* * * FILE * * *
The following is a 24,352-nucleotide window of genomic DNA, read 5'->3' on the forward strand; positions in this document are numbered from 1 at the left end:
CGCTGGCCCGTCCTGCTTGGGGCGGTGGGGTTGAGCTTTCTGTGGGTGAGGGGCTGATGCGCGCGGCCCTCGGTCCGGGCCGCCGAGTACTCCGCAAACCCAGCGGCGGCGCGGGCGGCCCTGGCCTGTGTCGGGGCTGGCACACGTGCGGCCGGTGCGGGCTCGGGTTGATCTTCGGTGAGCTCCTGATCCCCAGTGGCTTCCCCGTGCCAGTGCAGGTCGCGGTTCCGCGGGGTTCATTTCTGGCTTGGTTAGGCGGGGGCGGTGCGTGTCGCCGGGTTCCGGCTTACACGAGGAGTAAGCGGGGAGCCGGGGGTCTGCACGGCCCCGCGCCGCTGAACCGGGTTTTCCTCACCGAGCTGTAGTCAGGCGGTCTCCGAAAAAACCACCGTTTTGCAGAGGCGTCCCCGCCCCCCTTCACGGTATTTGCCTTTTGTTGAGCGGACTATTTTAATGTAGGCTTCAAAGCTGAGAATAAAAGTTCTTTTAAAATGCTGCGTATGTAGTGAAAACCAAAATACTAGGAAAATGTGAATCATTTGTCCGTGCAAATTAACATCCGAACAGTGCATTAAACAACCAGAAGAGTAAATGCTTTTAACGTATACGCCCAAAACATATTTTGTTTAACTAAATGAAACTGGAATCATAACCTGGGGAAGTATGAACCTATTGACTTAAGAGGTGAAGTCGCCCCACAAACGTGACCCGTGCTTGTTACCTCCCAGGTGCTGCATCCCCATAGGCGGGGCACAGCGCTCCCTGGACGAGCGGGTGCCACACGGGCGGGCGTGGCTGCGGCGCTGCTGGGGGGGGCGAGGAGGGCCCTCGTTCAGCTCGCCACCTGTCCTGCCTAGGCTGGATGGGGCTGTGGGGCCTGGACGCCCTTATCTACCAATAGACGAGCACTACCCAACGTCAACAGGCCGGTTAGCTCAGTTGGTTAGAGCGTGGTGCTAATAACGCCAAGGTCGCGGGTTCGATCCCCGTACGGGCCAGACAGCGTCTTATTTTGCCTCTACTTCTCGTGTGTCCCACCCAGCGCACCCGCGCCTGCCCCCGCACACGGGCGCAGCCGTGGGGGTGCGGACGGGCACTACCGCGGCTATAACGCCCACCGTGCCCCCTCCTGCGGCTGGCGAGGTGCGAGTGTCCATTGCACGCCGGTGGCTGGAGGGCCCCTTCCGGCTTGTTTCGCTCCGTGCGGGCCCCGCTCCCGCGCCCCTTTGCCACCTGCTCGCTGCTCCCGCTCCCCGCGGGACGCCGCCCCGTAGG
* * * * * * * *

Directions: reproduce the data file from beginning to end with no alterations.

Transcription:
The following is a 24,352-nucleotide window of genomic DNA, read 5'->3' on the forward strand; positions in this document are numbered from 1 at the left end:
CGCTGGCCCGTCCTGCTTGGGGCGGTGGGGTTGAGCTTTCTGTGGGTGAGGGGCTGATGCGCGCGGCCCTCGGTCCGGGCCGCCGAGTACTCCGCAAACCCAGCGGCGGCGCGGGCGGCCCTGGCCTGTGTCGGGGCTGGCACACGTGCGGCCGGTGCGGGCTCGGGTTGATCTTCGGTGAGCTCCTGATCCCCAGTGGCTTCCCCGTGCCAGTGCAGGTCGCGGTTCCGCGGGGTTCATTTCTGGCTTGGTTAGGCGGGGGCGGTGCGTGTCGCCGGGTTCCGGCTTACACGAGGAGTAAGCGGGGAGCCGGGGGTCTGCACGGCCCCGCGCCGCTGAACCGGGTTTTCCTCACCGAGCTGTAGTCAGGCGGTCTCCGAAAAAACCACCGTTTTGCAGAGGCGTCCCCGCCCCCCTTCACGGTATTTGCCTTTTGTTGAGCGGACTATTTTAATGTAGGCTTCAAAGCTGAGAATAAAAGTTCTTTTAAAATGCTGCGTATGTAGTGAAAACCAAAATACTAGGAAAATGTGAATCATTTGTCCGTGCAAATTAACATCCGAACAGTGCATTAAACAACCAGAAGAGTAAATGCTTTTAACGTATACGCCCAAAACATATTTTGTTTAACTAAATGAAACTGGAATCATAACCTGGGGAAGTATGAACCTATTGACTTAAGAGGTGAAGTCGCCCCACAAACGTGACCCGTGCTTGTTACCTCCCAGGTGCTGCATCCCCATAGGCGGGGCACAGCGCTCCCTGGACGAGCGGGTGCCACACGGGCGGGCGTGGCTGCGGCGCTGCTGGGGGGGGCGAGGAGGGCCCTCGTTCAGCTCGCCACCTGTCCTGCCTAGGCTGGATGGGGCTGTGGGGCCTGGACGCCCTTATCTACCAATAGACGAGCACTACCCAACGTCAACAGGCCGGTTAGCTCAGTTGGTTAGAGCGTGGTGCTAATAACGCCAAGGTCGCGGGTTCGATCCCCGTACGGGCCAGACAGCGTCTTATTTTGCCTCTACTTCTCGTGTGTCCCACCCAGCGCACCCGCGCCTGCCCCCGCACACGGGCGCAGCCGTGGGGGTGCGGACGGGCACTACCGCGGCTATAACGCCCACCGTGCCCCCTCCTGCGGCTGGCGAGGTGCGAGTGTCCATTGCACGCCGGTGGCTGGAGGGCCCCTTCCGGCTTGTTTCGCTCCGTGCGGGCCCCGCTCCCGCGCCCCTTTGCCACCTGCTCGCTGCTCCCGCTCCCCGCGGGACGCCGCCCCGTAGG